In our Selected Exhortations category, we republish interesting stuff such as must-read articles and essays not originally written exclusively for the blawg, and which have come to our attention. Please feel free to email [email protected] if you would like to reproduce your writing, but first follow our Writer’s Guide here.
54.5% of death in custody cases ended up with no further action being taken.
Many sneered at our Home Ministry’s lack of basic math skills when it blundered recently on the actual number of deaths in custody (also covered in REFSA Rojak 30 Mar – 5 Apr). While the error becomes the target of rancor and ridicule, let it not distract us from figures that are no laughing matter.
From year 2000 to February 2011, 156 people were found dead in the police lock-up or custody.
Out of these 156 cases, 85 (or 54.5%) had the vague sheets of “No Further Action” pulled over them.
Only 2 cases were brought to legal proceeding, 3 inquests were opened and 1 was prosecuted, 4 inquests were completed, 32 cases were held by magistrate and 29 cases were still under investigation.
This runs contradictory to the Criminal Procedure Code, which requires an inquiry to conduct investigations on all custodial deaths.
Royal Malaysian Police Director of Criminal Investigation have also mandated for all police investigations into deaths in police custody to be completed within the period of 1 month, and that an inquest must be held (Directive No. 10/2004 dated 29 May 2004).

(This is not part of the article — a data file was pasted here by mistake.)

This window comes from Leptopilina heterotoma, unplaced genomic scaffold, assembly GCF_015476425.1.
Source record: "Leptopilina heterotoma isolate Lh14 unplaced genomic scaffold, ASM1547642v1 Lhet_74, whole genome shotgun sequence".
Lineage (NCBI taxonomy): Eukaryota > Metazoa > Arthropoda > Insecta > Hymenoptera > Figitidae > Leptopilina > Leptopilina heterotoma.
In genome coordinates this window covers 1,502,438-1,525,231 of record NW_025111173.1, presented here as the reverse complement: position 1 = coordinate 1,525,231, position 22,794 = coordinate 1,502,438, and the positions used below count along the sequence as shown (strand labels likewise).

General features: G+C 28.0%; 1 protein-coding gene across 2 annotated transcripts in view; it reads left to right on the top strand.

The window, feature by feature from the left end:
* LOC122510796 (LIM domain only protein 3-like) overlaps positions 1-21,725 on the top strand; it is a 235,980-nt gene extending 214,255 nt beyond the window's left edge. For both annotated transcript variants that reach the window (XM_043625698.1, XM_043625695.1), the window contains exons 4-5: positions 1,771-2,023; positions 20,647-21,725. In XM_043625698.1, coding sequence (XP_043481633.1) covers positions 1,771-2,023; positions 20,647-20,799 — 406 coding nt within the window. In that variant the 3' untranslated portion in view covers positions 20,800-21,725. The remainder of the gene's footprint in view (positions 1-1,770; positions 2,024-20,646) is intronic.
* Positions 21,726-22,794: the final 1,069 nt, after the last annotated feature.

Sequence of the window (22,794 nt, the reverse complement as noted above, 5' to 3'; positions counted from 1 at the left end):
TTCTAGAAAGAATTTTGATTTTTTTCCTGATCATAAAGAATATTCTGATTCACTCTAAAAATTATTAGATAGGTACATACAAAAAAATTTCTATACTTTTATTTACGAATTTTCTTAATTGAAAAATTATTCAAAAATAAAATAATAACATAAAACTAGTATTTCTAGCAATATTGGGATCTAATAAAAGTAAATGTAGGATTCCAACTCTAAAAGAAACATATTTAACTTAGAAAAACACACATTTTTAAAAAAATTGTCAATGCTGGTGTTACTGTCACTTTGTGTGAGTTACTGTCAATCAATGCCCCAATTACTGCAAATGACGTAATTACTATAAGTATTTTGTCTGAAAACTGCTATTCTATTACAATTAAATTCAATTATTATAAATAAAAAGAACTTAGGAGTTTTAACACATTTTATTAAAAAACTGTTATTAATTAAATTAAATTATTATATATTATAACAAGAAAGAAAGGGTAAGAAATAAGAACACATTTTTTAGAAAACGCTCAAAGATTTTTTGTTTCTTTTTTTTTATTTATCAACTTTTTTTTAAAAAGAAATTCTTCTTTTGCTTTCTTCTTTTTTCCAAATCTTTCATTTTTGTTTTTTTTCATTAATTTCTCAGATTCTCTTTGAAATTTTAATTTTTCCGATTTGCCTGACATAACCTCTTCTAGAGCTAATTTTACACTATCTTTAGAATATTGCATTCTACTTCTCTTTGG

Pundits and watchdogs have, however, lamented the inconsistent probe into these deaths, not to mention a tangle of weaknesses in the system that could lead to conflict of interest in post-mortem investigations.
In the parliamentary reply (reference number: 3489) to MP Kulasegaran (DAP-Ipoh Barat)’s question on this matter, the Ministry of Home Affairs also revealed that most of the deaths in lock-ups were caused by health complications and fights among inmates.
This further calls to question the discipline and hygiene of lock-ups, which image has already been tarnished with the high profile deaths of A Kugan and a few others suspected to have died of torture in police custody.
Various groups have demanded inquests of death in custody to be made mandatory. This request has been echoed by the Human Rights Commission of Malaysia (SUHAKAM) and the 2005 Royal Commission Report. Nonetheless, the authorities seem to be tossing the buck at each other when responding to this appeal.
The Police said that this is the Magistrate’s jurisdiction, whereas the Attorney General’s Chamber stated the Magistrate shall conduct an inquest for every death in custody.
Let these bodies not be further buried in layers of blame game. We need an independent inquest commission to call out errant officers without hierarchical pressure, while clearing up the murky clouds which are unnecessarily tainting the integrity of the police force.
 SUHAKAM, Maklum Balas Daripada Kementerian Dan Agensi Kerajaan Terhadap Laporan Tahunan Suhakam 2009; The 2005 Report of the Royal Commission to enhance the Operation and Management of the Royal Malaysia Police.
 SUHAKAM, Maklum Balas Daripada Kementerian Dan Agensi Kerajaan Terhadap Laporan Tahunan Suhakam 2009, p. 25.
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